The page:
Craig Burgen is thrilled to be back at work after nearly losing his thumb in a workplace accident. (Photo by Tim Fraser)
October 23, 2018, is a date Craig Burgen won’t soon forget. The 48-year-old industrial mechanic was in the midst of a repair, removing a massive eight-foot steel roller at the Woodbridge, Ont., plastic sheeting company where he works, when one side of it slipped and came down on his left hand like a guillotine. His thumb was severed between the two knuckles, left to hang perilously from a small piece of skin. “I held my thumb in my right hand and started to freak out,” recalls Burgen.
In shock, he didn’t feel any pain. Paramedics took him directly to Toronto Western Hospital, which performs the largest number of hand and finger replacements in the province. “I felt like I was going to be in good hands, so to speak,” he says, reflecting on the experience. “You don’t realize how much you need your thumb until you don’t have use of it anymore.”
Hand injuries are extremely common, sending more Canadians to the emergency room annually than any other cause. In Ontario alone, research suggests that there are more than 100,000 cases of traumatic hand injuries every year – including fractures, dislocations and amputations.
These injuries can be life-changing. Arthritis, for example, is extremely common in hand-injury patients and can cause long-term health consequences, even if the damaged joint was treated properly. As well, many patients find themselves struggling with mental health and addiction issues after a traumatic hand injury, according to research conducted by Dr. Heather Baltzer, a hand surgeon and interim director of the Hand Program, and a clinician investigator at Krembil. “Hand trauma is an unrecognized public health issue that has a profound impact on the patient, limiting the ability to carry out activities of daily living,” she says.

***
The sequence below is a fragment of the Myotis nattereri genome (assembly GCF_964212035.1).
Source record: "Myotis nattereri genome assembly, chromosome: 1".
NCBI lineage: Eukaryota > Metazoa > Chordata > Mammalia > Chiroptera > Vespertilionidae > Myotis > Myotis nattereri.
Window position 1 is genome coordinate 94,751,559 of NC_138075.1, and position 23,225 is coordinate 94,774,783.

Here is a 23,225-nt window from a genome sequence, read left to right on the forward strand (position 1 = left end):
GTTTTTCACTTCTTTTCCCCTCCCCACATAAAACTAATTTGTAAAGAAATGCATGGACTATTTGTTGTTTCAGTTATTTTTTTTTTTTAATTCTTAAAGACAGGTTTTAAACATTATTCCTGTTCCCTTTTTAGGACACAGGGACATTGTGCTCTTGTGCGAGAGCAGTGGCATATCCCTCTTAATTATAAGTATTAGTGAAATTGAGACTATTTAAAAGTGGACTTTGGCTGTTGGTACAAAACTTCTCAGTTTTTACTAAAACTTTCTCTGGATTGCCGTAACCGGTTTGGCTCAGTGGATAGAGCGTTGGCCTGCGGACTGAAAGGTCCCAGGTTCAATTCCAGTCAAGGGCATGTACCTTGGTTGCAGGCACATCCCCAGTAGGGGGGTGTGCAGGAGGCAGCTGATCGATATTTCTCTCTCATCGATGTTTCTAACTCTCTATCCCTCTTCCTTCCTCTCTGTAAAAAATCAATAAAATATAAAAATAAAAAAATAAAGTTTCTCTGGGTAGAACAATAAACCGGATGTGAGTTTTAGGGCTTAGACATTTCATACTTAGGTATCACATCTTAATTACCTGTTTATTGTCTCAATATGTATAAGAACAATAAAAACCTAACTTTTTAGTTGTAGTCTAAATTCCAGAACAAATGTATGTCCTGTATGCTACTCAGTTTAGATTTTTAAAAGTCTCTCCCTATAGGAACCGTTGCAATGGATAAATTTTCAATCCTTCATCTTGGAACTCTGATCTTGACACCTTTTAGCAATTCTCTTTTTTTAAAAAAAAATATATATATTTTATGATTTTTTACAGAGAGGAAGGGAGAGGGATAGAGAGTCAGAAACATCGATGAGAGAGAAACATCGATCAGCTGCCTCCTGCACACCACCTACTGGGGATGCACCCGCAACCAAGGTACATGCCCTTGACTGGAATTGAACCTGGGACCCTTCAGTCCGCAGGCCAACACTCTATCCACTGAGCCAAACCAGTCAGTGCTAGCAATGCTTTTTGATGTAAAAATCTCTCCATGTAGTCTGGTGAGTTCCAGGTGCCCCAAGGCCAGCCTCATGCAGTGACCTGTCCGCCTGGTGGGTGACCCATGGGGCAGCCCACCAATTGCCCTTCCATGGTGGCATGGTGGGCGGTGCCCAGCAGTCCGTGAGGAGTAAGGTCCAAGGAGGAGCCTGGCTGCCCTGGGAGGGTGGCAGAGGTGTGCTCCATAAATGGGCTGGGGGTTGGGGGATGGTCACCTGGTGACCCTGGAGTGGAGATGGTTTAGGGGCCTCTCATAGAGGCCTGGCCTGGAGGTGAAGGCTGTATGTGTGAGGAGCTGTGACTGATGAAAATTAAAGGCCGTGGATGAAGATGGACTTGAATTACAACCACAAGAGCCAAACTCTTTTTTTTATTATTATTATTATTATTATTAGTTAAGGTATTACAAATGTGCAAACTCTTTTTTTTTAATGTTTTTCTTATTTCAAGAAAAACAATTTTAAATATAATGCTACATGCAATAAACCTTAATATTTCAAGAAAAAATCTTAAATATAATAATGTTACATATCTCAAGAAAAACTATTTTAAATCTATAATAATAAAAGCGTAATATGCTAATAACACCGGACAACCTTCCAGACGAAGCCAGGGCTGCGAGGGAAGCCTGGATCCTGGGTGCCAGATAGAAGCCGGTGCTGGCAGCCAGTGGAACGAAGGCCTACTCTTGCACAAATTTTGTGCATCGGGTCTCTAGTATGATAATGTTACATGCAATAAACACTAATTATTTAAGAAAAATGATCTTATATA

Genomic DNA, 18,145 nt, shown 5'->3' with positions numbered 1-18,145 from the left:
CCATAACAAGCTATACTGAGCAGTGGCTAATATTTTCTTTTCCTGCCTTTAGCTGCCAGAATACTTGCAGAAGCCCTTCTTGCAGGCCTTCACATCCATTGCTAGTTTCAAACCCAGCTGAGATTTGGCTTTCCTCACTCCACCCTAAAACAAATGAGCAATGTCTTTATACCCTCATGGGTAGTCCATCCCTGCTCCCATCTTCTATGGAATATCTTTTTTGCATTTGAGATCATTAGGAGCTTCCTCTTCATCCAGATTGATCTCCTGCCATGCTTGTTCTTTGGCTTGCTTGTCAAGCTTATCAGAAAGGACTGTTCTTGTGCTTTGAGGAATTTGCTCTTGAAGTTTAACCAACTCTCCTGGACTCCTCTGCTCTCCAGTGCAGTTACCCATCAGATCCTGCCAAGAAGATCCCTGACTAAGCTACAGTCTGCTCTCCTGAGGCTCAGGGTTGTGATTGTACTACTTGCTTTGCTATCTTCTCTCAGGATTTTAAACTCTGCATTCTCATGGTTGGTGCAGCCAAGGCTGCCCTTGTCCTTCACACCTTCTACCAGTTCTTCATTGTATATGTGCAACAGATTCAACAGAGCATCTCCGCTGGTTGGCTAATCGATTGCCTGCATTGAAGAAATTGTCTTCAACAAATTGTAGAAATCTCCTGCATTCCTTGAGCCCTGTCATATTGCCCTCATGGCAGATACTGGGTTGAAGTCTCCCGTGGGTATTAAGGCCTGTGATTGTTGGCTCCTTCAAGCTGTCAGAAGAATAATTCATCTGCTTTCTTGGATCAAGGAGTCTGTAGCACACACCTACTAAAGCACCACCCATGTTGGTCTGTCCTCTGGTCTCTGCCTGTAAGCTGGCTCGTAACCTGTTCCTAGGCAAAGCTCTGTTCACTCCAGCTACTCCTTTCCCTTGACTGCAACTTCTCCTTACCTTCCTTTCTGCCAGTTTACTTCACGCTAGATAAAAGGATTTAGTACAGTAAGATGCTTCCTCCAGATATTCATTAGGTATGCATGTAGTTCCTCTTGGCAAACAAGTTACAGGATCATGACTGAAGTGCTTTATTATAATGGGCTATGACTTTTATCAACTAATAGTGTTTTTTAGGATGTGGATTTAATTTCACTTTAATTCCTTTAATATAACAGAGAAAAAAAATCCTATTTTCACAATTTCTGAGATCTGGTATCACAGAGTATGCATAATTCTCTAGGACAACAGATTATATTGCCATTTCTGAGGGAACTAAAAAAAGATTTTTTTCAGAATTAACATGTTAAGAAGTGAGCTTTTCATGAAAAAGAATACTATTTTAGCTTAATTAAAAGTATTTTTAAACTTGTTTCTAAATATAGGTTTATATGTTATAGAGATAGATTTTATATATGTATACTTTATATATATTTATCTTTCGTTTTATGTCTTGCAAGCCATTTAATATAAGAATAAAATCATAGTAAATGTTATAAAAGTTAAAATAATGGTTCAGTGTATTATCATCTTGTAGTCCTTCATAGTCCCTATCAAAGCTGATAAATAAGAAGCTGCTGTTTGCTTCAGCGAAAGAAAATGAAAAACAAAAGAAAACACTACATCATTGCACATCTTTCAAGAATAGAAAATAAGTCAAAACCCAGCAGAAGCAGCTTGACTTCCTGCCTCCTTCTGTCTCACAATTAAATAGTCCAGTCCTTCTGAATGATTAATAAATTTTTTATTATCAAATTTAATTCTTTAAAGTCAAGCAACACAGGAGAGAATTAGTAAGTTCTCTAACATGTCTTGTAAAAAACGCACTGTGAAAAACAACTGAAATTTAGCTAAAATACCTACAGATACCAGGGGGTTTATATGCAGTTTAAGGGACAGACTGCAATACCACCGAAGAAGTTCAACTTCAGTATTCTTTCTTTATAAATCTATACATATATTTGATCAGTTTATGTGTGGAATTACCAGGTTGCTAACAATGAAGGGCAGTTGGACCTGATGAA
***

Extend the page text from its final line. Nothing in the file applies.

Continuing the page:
In an attempt to shed more light on hand trauma and improve patients’ lives, Dr. Baltzer and other researchers are looking at the economic burden of hand and wrist injuries, how different delivery-of-care models affect patient outcomes, and whether preventive measures such as improved workplace safety standards could reduce the incidence of hand injuries.
Using population health data, Dr. Baltzer identified two-million emergency department (ED) visits in Ontario for hand trauma over the past decade, with 500,000 being repeat visits. More than a third of surgical hand trauma patients access mental health and addiction services after their surgeries, compared to 10 per cent of the general population. The average length of an ED visit due to hand trauma is two and a half hours, which translates into over 1,300 hours of ED health care per day. That may be contributing to emergency room congestion.
With hand injuries potentially causing arthritis later in life, Dr. Baltzer and other Krembil researchers are looking at the different inflammatory profiles of patients with hand osteoarthritis. Their research could help identify personalized forms of treatment that could then reduce the progression of the disease.
By the time Burgen arrived at the hospital, he was starting to feel a bit of pain. Within about 10 minutes, before it could really take hold, the nurses hooked him up to an IV with a morphine drip. “Next thing I know, I’m waking up in my hospital bed in my room with my arm suspended,” he says.
What seemed like no time at all to Burgen was more than six hours of surgery performed by Dr. Baltzer and her team. They started by thoroughly cleaning his hand and wound, which was still greasy from the machinery he had been handling, then spent about an hour finding and tagging the tiny blood vessels in his thumb and hand they would need to reattach. “We put a very fine suture – a little blue stitch – in each one at the start, so we could easily see them later when we’d been in surgery for hours,” says Dr. Baltzer.